Reflecting on inquiry and ecological consciousness for University of Calgary EDER 693, Interpretive Study of Curriculum with David Jardine and Jacquie Seidel
There are these two young fish swimming along, and they happen to meet an older fish swimming the other way, who nods at them and says, “Morning, boys, how’s the water?”
And the two young fish swim on for a bit, and then eventually one of them looks over at the other and goes, “What the hell is water?” (Wallace, 2005)
Humanity has evolved to seek meaning, to find beauty that stirs the soul and attempt to connect with it. We were born to experience, to understand from experience, to gain knowledge directly through the senses and the gut. But our sense have dulled. We have transformed beauty from a place to an object, confused it with pretty or attractive, mistaken it for happiness and assumed it can be possessed. “We suffer from being focused on “the wrong things” and from being without much focus” (Sewall, 2012, p. 15) and slip easily into diversion and distraction; our default settings.
And the so-called real world will not discourage [us] from operating on [our] default settings, because the so-called real world of men and money and power hums merrily along in a pool of fear and anger and frustration and craving and worship of self. (Wallace)
It is an anesthetized existence. One in which more is better, and skepticism is safety, and power is success. It is a world in which we criticize rodeos for cruelty while gnawing on a McDonald’s hamburger, or condemn the oil sands for endangering ducks while fueling our SUVs. It is an existence in which questions become infuriating because their hollowness lays bare an appalling absence of wonder in youth who only want to know how to minimize effort, maximize comfort, and win a prize at the end.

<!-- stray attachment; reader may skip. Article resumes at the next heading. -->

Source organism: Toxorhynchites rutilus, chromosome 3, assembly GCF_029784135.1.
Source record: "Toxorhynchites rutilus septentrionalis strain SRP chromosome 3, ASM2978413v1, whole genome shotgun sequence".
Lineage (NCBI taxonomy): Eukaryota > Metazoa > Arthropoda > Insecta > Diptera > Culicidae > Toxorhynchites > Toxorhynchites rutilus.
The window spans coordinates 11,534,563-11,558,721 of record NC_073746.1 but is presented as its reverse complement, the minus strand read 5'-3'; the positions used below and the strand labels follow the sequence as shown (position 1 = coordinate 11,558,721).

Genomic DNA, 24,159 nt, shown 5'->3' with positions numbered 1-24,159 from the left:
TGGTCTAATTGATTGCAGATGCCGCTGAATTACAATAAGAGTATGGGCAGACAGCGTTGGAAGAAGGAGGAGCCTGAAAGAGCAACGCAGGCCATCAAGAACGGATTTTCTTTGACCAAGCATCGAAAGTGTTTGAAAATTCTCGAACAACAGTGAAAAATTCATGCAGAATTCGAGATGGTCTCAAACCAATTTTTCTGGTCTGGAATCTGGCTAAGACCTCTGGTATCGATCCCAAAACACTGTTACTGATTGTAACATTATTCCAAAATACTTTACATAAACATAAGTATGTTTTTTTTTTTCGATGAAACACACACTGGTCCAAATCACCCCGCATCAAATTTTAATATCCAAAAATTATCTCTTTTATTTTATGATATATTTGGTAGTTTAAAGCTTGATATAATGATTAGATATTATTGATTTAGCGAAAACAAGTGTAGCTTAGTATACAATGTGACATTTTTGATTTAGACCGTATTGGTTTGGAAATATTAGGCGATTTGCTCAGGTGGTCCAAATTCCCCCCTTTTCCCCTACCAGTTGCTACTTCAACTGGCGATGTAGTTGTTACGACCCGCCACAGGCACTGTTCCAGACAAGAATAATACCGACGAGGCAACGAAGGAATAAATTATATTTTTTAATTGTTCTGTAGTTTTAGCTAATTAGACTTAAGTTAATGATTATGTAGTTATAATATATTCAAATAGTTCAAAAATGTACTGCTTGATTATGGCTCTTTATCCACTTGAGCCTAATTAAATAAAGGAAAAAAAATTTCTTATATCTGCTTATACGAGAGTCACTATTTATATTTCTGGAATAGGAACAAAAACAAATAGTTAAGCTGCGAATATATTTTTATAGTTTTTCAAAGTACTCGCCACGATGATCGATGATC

The Lorax says he speaks for the trees and we watch as nobody listens and we say to ourselves that WE will speak for OUR trees but nobody really looks at the trees and nobody listens. Nobody notices that they already speak of solitude and fortitude and persistence, and that if we could only cultivate the ability to see them as they are, we would not find ourselves always so desperate to speak. And we might even find peace in their quiet confidence.
In their highest boughs the world rustles, their roots rest in infinity; but they do not lose themselves there, they struggle with all the force of their lives for one thing only: to fulfill themselves according to their own laws, to build up their own form, to represent themselves… And every young farmboy knows that the hardest and noblest wood has the narrowest rings, that high on the mountains and in continuing danger the most indestructible, the strongest, the ideal trees grow… (Hermann Hesse, 1984)
I don’t want to teach plants, poetry or politics. I want to teach perception and awareness and sensitivity and vulnerability. I want to teach youth to deliberately exercise control over how and what they think and help them focus their attention on what matters. I want to teach trees and roots and water. Beauty is not a possession or an attribute. It is a perspective. How we look at things or choose to construct meaning can create beauty in the space around us. It is not a simple task, but we owe it to humanity to dig deep, take root, be still and grow hope..
...while reminding ourselves over and over:
Hesse, H. (1984) Bäume. Betrachtungen und Gedichte Retrieved from http://www.brainpickings.org/index.php/2012/09/21/hermann-hesse-trees/
Sewall, L. (2012). Beauty and the Brain. In Kahn, P. H. & Hasbach, P. H. (Editors), Ecopyschology : Science, Totems, and the Technological Species. (pp. 15). Cambridge, MA: MIT Press
Wallace, D. F. “This is Water.” Kenyon College Graduation Address. Gambier, OH. May 2005 Retrieved from http://moreintelligentlife.com/story/david-foster-wallace-in-his-own-words